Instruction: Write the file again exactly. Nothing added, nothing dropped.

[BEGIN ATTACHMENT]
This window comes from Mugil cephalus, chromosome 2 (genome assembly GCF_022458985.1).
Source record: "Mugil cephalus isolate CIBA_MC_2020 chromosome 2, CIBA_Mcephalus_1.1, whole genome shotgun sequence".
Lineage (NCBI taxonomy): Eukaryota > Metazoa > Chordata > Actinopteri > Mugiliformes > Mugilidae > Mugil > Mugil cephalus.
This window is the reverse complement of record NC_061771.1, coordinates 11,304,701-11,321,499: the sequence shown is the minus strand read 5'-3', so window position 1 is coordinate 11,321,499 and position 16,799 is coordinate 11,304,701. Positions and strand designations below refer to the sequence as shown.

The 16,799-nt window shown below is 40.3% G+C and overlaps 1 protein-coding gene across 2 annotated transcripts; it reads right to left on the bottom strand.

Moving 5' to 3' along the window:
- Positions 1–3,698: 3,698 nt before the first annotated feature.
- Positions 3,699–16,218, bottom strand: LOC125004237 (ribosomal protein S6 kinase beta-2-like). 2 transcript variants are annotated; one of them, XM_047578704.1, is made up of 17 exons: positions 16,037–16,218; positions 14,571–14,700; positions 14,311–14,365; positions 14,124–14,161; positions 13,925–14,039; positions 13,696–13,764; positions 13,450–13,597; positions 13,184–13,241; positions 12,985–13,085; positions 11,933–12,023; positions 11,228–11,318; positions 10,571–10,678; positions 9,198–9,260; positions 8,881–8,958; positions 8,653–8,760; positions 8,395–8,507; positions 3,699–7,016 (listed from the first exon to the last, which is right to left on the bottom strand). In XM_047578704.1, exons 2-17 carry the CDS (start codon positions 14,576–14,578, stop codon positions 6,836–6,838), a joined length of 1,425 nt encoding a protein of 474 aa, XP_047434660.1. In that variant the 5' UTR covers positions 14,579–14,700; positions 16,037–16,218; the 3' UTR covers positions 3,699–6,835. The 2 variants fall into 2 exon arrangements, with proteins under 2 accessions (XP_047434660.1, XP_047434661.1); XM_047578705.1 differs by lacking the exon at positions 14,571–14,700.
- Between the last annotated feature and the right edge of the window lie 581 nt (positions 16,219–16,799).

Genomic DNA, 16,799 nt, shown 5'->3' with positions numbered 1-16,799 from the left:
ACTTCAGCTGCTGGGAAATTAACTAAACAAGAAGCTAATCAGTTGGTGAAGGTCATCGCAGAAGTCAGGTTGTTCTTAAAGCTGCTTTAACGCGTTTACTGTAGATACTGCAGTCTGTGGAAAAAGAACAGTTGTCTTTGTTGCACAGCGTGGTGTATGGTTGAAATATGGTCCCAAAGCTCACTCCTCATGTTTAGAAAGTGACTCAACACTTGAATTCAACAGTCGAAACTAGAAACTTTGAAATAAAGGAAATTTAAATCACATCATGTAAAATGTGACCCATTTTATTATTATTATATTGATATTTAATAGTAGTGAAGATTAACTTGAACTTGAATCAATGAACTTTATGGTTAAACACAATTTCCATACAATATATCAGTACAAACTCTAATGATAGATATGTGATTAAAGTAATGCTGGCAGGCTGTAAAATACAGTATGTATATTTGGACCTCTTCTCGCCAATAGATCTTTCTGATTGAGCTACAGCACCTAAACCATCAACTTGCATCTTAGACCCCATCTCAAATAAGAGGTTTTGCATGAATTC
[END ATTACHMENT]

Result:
This window comes from Mugil cephalus, chromosome 2 (genome assembly GCF_022458985.1).
Source record: "Mugil cephalus isolate CIBA_MC_2020 chromosome 2, CIBA_Mcephalus_1.1, whole genome shotgun sequence".
Lineage (NCBI taxonomy): Eukaryota > Metazoa > Chordata > Actinopteri > Mugiliformes > Mugilidae > Mugil > Mugil cephalus.
This window is the reverse complement of record NC_061771.1, coordinates 11,304,701-11,321,499: the sequence shown is the minus strand read 5'-3', so window position 1 is coordinate 11,321,499 and position 16,799 is coordinate 11,304,701. Positions and strand designations below refer to the sequence as shown.

The 16,799-nt window shown below is 40.3% G+C and overlaps 1 protein-coding gene across 2 annotated transcripts; it reads right to left on the bottom strand.

Moving 5' to 3' along the window:
- Positions 1–3,698: 3,698 nt before the first annotated feature.
- Positions 3,699–16,218, bottom strand: LOC125004237 (ribosomal protein S6 kinase beta-2-like). 2 transcript variants are annotated; one of them, XM_047578704.1, is made up of 17 exons: positions 16,037–16,218; positions 14,571–14,700; positions 14,311–14,365; positions 14,124–14,161; positions 13,925–14,039; positions 13,696–13,764; positions 13,450–13,597; positions 13,184–13,241; positions 12,985–13,085; positions 11,933–12,023; positions 11,228–11,318; positions 10,571–10,678; positions 9,198–9,260; positions 8,881–8,958; positions 8,653–8,760; positions 8,395–8,507; positions 3,699–7,016 (listed from the first exon to the last, which is right to left on the bottom strand). In XM_047578704.1, exons 2-17 carry the CDS (start codon positions 14,576–14,578, stop codon positions 6,836–6,838), a joined length of 1,425 nt encoding a protein of 474 aa, XP_047434660.1. In that variant the 5' UTR covers positions 14,579–14,700; positions 16,037–16,218; the 3' UTR covers positions 3,699–6,835. The 2 variants fall into 2 exon arrangements, with proteins under 2 accessions (XP_047434660.1, XP_047434661.1); XM_047578705.1 differs by lacking the exon at positions 14,571–14,700.
- Between the last annotated feature and the right edge of the window lie 581 nt (positions 16,219–16,799).

Genomic DNA, 16,799 nt, shown 5'->3' with positions numbered 1-16,799 from the left:
ACTTCAGCTGCTGGGAAATTAACTAAACAAGAAGCTAATCAGTTGGTGAAGGTCATCGCAGAAGTCAGGTTGTTCTTAAAGCTGCTTTAACGCGTTTACTGTAGATACTGCAGTCTGTGGAAAAAGAACAGTTGTCTTTGTTGCACAGCGTGGTGTATGGTTGAAATATGGTCCCAAAGCTCACTCCTCATGTTTAGAAAGTGACTCAACACTTGAATTCAACAGTCGAAACTAGAAACTTTGAAATAAAGGAAATTTAAATCACATCATGTAAAATGTGACCCATTTTATTATTATTATATTGATATTTAATAGTAGTGAAGATTAACTTGAACTTGAATCAATGAACTTTATGGTTAAACACAATTTCCATACAATATATCAGTACAAACTCTAATGATAGATATGTGATTAAAGTAATGCTGGCAGGCTGTAAAATACAGTATGTATATTTGGACCTCTTCTCGCCAATAGATCTTTCTGATTGAGCTACAGCACCTAAACCATCAACTTGCATCTTAGACCCCATCTCAAATAAGAGGTTTTGCATGAATTC